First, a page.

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Source: http://www.ted.com/speakers/richard_st_john

It is through finding your ‘passion’ and working hard with a clear focus; persisting through criticism, rejection and pressure; holding and imagining big ideas; getting really good at something through practise; pushing yourself mentally and physically; and serving others something of value that St. John suggests individuals can find success.

He goes on to reflect on success as a continuous journey rather than a defined process with clear end.

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Source: http://www.ted.com/speakers/richard_st_john

Would this message support and develop young people into successful people with successful futures more effectively than the current message of our education system? Regardless of your thoughts and answers to that question, what is clear to me is that the one pathway for all approach suggested through this banner is not necessarily helpful in creating innovative thinkers who are going to take control of their own development, find and discover their own focus, their own ideas and truly persist through the range of barriers that they will face on their way to finding success.

Interesting current reading connected (loosely) to this:

Creativity

Just a quick reflection on one line I recently read in a school’s OFSTED report, which said:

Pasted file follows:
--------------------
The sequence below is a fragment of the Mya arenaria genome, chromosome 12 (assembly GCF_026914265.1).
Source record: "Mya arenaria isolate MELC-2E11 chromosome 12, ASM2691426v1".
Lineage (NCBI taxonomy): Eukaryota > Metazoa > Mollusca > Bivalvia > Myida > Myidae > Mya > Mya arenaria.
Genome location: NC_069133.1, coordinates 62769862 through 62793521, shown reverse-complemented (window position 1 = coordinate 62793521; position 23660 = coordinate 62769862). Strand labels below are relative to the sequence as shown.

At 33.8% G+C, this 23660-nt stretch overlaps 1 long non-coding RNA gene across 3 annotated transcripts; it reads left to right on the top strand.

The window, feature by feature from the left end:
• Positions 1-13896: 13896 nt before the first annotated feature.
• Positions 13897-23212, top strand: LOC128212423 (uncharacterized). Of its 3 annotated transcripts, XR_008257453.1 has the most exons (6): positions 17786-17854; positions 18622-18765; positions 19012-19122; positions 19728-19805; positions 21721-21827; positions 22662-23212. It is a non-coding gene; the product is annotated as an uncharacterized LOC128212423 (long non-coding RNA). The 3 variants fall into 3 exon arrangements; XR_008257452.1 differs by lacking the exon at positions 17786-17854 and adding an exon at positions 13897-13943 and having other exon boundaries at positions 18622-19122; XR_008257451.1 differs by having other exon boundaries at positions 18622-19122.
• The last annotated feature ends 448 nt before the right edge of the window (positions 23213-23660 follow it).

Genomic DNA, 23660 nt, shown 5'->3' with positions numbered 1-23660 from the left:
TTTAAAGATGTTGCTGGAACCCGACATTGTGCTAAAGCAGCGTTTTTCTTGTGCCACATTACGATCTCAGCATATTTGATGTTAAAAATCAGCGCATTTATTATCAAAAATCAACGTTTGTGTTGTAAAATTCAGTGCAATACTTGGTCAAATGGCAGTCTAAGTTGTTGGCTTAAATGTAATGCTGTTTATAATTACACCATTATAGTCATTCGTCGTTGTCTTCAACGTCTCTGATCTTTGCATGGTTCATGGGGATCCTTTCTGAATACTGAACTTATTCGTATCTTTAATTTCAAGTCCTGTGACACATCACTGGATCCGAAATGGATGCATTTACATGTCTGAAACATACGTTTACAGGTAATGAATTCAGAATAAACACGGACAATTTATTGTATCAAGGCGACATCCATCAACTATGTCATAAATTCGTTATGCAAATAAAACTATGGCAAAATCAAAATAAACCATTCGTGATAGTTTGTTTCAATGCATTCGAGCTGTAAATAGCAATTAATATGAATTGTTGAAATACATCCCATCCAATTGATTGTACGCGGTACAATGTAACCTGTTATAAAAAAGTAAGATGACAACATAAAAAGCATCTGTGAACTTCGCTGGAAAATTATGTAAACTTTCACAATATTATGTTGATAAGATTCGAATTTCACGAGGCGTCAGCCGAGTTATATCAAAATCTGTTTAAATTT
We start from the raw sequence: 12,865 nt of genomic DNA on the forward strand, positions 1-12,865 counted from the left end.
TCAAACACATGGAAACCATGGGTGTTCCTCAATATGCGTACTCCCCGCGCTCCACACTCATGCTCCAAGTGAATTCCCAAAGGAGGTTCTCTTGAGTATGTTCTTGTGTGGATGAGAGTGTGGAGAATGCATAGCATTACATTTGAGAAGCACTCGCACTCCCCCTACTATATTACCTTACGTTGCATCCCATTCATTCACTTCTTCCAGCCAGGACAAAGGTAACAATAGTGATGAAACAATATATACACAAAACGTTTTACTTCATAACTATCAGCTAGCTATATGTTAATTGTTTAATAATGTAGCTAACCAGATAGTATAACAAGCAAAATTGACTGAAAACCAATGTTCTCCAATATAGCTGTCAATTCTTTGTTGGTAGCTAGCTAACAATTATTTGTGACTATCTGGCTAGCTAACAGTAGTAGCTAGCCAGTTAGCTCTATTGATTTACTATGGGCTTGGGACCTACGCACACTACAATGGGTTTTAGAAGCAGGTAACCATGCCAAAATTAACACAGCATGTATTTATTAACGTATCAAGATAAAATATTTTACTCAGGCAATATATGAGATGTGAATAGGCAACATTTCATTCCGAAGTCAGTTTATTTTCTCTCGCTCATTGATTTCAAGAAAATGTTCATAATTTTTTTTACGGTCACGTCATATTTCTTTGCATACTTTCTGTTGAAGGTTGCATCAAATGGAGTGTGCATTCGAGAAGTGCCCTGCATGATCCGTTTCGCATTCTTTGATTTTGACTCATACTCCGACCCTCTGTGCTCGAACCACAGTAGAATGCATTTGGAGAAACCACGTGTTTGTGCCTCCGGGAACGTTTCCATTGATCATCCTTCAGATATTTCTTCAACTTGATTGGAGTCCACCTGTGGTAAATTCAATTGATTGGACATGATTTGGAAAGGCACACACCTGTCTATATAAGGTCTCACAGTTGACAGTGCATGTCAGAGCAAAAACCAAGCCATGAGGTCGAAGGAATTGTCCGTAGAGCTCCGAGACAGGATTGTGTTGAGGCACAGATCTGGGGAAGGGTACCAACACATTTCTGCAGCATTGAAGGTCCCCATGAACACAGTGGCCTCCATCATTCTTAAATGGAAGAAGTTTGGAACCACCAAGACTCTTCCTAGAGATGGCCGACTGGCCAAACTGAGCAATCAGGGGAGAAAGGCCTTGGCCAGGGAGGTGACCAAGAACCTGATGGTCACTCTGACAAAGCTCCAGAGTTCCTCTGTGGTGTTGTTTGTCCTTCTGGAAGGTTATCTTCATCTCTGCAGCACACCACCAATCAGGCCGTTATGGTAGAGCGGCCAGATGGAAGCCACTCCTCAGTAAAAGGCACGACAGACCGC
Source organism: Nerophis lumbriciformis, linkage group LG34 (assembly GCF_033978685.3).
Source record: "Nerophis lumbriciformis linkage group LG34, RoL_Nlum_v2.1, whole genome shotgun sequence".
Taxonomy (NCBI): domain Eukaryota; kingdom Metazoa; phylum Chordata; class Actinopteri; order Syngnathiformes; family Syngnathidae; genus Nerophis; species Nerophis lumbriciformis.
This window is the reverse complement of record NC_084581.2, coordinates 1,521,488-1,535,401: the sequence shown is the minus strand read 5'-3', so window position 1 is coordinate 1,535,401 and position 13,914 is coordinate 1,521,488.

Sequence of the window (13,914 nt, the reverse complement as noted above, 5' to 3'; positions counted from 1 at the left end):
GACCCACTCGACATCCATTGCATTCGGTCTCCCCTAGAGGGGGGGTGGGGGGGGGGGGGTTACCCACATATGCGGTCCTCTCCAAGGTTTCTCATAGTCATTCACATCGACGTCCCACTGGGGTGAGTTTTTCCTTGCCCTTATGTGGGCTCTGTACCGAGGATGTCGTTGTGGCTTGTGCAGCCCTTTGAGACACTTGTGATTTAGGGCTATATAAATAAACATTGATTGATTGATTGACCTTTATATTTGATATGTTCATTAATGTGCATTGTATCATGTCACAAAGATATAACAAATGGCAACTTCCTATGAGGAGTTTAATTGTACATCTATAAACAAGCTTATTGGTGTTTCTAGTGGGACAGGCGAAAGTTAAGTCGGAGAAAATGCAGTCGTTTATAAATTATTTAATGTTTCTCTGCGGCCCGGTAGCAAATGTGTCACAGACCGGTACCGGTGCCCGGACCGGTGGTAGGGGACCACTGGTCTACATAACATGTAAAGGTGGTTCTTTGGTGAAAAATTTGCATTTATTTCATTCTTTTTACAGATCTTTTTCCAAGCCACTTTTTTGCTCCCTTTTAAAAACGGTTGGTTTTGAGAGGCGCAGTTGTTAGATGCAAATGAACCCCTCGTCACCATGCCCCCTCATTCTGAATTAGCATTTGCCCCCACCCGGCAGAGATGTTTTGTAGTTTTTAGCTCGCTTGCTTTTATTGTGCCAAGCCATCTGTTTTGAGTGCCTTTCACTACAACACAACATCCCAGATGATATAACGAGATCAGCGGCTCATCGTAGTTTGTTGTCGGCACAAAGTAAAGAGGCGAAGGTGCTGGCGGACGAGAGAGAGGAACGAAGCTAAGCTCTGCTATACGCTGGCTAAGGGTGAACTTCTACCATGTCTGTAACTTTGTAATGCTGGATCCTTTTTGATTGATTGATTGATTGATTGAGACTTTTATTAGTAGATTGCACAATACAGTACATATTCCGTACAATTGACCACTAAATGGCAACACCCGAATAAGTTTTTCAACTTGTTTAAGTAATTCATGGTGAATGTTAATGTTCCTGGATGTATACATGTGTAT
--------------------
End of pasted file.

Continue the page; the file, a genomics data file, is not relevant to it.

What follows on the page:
Artwork on display and the pupils’ commitment to physical activity indicate that creative and sporting skills are also well developed.

I believe that creativity and being creative, constitutes more than simply producing artwork to display around the school. Whilst I have not read the whole report, and I do not know the school or have any experience of the workings of the school (and I am definitely not attempting to reflect on the school concerned in a negative way), I simply find the idea that well developed creative skills, evidenced through artwork on the walls, reflects a shallow conception of creativity.

Of course, the school may well have a number of different ways of encouraging creativity and I am sure that OFSTED also are aware of the vast discourse in the educational community about creativity and how to develop creative skills. Certainly, I have only just touched the surface in this regard. However, I am using this statement as a starting point for a brief consolidation of my current understanding/thinking.

Guy Claxton (2006) discusses the idea that a creative mentality can be cultivated in schools and dissects the dispositions and habits that creative people hold. Perhaps, for me the most interesting disposition was that of resilience. He highlights that being creative is not always fun. And that it is the ability to deal with frustration and confusion and to not give up when these feelings arise that is key to a creative mind. He goes on to suggest that creative people must be willing to ‘stand out from the crowd’ and think for themselves; these aspects are too often forgotten in schools (very generalised, I know!)